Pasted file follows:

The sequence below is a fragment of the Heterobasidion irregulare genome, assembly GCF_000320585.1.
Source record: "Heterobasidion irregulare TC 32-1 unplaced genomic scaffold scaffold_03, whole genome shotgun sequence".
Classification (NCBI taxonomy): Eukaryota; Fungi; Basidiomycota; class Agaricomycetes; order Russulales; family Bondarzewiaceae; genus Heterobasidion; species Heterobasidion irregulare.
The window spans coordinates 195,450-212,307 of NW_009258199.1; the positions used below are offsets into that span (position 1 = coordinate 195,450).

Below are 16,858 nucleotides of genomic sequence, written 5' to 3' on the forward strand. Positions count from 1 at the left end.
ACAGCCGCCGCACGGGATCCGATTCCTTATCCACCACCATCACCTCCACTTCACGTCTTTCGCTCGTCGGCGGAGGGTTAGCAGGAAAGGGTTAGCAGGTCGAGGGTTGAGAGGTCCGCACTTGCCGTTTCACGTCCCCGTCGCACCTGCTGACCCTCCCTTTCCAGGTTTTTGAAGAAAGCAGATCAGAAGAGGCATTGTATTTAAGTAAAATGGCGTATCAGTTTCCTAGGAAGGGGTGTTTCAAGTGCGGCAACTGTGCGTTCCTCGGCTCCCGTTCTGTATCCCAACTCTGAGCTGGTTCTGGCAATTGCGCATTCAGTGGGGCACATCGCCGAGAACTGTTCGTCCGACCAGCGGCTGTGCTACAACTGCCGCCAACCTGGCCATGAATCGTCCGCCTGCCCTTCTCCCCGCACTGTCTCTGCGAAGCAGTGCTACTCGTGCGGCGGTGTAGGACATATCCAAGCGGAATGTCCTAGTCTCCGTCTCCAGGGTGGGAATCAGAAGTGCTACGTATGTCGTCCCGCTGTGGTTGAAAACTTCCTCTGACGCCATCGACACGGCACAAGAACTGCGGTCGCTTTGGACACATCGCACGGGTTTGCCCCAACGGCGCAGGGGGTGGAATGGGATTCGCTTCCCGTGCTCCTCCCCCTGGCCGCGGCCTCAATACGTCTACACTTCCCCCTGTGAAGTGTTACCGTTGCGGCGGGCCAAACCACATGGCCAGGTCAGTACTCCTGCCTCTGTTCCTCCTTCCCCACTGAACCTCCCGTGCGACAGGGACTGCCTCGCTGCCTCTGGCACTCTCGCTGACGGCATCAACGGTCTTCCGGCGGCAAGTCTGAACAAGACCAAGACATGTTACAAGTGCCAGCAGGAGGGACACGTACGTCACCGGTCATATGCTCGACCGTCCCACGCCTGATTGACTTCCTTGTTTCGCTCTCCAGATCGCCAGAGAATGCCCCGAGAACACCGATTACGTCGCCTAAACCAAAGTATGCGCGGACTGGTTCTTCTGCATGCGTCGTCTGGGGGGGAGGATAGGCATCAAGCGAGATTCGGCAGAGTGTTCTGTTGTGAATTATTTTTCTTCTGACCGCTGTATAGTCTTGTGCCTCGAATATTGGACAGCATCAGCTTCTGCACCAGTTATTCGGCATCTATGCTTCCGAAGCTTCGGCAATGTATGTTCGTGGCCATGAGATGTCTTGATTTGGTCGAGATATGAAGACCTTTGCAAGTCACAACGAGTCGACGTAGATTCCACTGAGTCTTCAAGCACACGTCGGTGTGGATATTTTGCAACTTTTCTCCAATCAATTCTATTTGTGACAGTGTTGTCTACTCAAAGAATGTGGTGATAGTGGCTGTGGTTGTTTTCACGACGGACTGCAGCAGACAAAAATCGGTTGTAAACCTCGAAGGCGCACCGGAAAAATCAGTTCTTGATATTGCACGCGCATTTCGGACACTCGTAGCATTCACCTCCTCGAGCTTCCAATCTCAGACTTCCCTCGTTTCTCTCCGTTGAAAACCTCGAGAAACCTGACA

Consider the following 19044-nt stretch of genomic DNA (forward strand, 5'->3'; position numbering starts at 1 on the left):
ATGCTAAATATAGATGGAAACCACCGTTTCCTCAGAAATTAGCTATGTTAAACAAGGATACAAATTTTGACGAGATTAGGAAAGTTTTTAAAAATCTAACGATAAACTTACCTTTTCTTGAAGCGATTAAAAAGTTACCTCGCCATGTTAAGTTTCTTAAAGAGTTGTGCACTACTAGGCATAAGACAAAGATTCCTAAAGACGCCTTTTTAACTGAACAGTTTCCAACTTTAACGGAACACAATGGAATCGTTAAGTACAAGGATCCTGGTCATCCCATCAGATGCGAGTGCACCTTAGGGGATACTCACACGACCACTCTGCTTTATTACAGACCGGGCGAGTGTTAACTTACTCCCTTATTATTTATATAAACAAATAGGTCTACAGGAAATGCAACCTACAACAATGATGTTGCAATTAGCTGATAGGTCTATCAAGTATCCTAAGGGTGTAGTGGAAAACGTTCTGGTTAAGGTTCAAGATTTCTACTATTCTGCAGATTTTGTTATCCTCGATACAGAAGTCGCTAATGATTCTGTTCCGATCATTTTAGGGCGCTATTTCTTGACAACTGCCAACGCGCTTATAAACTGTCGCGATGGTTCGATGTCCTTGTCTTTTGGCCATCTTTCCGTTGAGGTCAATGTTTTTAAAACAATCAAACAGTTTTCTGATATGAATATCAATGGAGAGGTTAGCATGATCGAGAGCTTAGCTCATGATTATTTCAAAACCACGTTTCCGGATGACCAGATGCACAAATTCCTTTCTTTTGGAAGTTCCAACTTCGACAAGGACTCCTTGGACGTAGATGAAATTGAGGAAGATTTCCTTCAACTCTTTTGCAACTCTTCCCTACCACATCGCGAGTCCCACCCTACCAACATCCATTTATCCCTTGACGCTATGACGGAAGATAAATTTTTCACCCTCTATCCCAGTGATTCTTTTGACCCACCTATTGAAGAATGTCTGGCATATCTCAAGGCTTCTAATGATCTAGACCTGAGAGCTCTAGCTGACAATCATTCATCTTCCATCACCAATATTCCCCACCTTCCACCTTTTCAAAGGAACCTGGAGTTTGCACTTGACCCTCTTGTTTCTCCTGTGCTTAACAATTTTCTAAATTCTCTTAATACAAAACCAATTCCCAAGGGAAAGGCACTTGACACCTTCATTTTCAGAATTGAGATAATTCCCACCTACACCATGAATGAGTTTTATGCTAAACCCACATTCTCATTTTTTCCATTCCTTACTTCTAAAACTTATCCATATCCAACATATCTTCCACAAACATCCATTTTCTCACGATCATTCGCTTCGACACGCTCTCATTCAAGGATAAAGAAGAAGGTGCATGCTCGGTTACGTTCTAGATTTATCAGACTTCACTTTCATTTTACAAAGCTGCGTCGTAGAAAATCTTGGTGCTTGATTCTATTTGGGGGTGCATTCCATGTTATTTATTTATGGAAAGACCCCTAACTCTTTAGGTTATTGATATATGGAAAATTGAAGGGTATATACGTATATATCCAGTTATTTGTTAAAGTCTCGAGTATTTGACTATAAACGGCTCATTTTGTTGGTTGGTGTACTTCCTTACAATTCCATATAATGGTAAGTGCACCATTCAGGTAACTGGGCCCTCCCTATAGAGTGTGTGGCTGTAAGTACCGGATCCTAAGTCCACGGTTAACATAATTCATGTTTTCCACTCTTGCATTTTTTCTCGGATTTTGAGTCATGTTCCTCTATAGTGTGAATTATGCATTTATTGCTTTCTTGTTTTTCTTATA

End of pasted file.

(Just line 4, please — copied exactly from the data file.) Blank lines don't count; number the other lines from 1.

The window spans coordinates 195,450-212,307 of NW_009258199.1; the positions used below are offsets into that span (position 1 = coordinate 195,450).